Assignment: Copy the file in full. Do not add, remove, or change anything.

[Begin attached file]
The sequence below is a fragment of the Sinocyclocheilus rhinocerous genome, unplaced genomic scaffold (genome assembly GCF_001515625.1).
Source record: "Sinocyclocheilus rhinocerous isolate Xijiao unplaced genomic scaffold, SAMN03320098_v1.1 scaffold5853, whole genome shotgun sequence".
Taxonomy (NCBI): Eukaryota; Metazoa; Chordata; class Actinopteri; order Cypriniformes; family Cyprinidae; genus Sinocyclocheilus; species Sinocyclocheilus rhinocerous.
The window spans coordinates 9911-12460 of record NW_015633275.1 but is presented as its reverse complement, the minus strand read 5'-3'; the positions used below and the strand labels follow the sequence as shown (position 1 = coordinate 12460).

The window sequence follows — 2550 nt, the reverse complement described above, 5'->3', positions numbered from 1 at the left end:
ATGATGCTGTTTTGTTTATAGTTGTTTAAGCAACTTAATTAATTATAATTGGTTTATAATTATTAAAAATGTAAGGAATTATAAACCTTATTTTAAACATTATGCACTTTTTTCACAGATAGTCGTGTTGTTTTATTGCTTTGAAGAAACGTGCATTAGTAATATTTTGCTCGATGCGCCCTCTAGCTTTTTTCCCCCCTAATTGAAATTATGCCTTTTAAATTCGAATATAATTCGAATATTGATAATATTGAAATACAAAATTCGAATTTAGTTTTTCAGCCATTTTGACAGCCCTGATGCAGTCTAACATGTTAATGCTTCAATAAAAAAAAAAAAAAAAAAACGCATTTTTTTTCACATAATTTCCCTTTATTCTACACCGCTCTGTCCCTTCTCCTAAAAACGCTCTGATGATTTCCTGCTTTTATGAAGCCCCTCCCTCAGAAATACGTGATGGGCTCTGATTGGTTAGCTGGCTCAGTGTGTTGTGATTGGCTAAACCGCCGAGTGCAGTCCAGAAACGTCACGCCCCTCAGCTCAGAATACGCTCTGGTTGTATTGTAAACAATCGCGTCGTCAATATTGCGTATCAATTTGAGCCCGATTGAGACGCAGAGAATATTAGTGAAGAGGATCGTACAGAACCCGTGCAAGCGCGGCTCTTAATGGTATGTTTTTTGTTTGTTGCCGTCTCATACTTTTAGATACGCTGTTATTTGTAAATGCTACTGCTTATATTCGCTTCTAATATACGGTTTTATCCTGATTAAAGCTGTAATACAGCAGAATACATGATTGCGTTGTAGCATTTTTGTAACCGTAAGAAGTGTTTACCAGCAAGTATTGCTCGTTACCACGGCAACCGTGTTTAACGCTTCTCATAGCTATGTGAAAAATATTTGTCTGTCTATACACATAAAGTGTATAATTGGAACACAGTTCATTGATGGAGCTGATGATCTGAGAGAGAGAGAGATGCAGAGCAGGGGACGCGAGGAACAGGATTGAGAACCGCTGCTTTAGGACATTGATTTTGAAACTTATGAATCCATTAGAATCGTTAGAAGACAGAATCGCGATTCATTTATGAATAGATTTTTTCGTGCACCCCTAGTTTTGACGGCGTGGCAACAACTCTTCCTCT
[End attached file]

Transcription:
The sequence below is a fragment of the Sinocyclocheilus rhinocerous genome, unplaced genomic scaffold (genome assembly GCF_001515625.1).
Source record: "Sinocyclocheilus rhinocerous isolate Xijiao unplaced genomic scaffold, SAMN03320098_v1.1 scaffold5853, whole genome shotgun sequence".
Taxonomy (NCBI): Eukaryota; Metazoa; Chordata; class Actinopteri; order Cypriniformes; family Cyprinidae; genus Sinocyclocheilus; species Sinocyclocheilus rhinocerous.
The window spans coordinates 9911-12460 of record NW_015633275.1 but is presented as its reverse complement, the minus strand read 5'-3'; the positions used below and the strand labels follow the sequence as shown (position 1 = coordinate 12460).

The window sequence follows — 2550 nt, the reverse complement described above, 5'->3', positions numbered from 1 at the left end:
ATGATGCTGTTTTGTTTATAGTTGTTTAAGCAACTTAATTAATTATAATTGGTTTATAATTATTAAAAATGTAAGGAATTATAAACCTTATTTTAAACATTATGCACTTTTTTCACAGATAGTCGTGTTGTTTTATTGCTTTGAAGAAACGTGCATTAGTAATATTTTGCTCGATGCGCCCTCTAGCTTTTTTCCCCCCTAATTGAAATTATGCCTTTTAAATTCGAATATAATTCGAATATTGATAATATTGAAATACAAAATTCGAATTTAGTTTTTCAGCCATTTTGACAGCCCTGATGCAGTCTAACATGTTAATGCTTCAATAAAAAAAAAAAAAAAAAAACGCATTTTTTTTCACATAATTTCCCTTTATTCTACACCGCTCTGTCCCTTCTCCTAAAAACGCTCTGATGATTTCCTGCTTTTATGAAGCCCCTCCCTCAGAAATACGTGATGGGCTCTGATTGGTTAGCTGGCTCAGTGTGTTGTGATTGGCTAAACCGCCGAGTGCAGTCCAGAAACGTCACGCCCCTCAGCTCAGAATACGCTCTGGTTGTATTGTAAACAATCGCGTCGTCAATATTGCGTATCAATTTGAGCCCGATTGAGACGCAGAGAATATTAGTGAAGAGGATCGTACAGAACCCGTGCAAGCGCGGCTCTTAATGGTATGTTTTTTGTTTGTTGCCGTCTCATACTTTTAGATACGCTGTTATTTGTAAATGCTACTGCTTATATTCGCTTCTAATATACGGTTTTATCCTGATTAAAGCTGTAATACAGCAGAATACATGATTGCGTTGTAGCATTTTTGTAACCGTAAGAAGTGTTTACCAGCAAGTATTGCTCGTTACCACGGCAACCGTGTTTAACGCTTCTCATAGCTATGTGAAAAATATTTGTCTGTCTATACACATAAAGTGTATAATTGGAACACAGTTCATTGATGGAGCTGATGATCTGAGAGAGAGAGAGATGCAGAGCAGGGGACGCGAGGAACAGGATTGAGAACCGCTGCTTTAGGACATTGATTTTGAAACTTATGAATCCATTAGAATCGTTAGAAGACAGAATCGCGATTCATTTATGAATAGATTTTTTCGTGCACCCCTAGTTTTGACGGCGTGGCAACAACTCTTCCTCT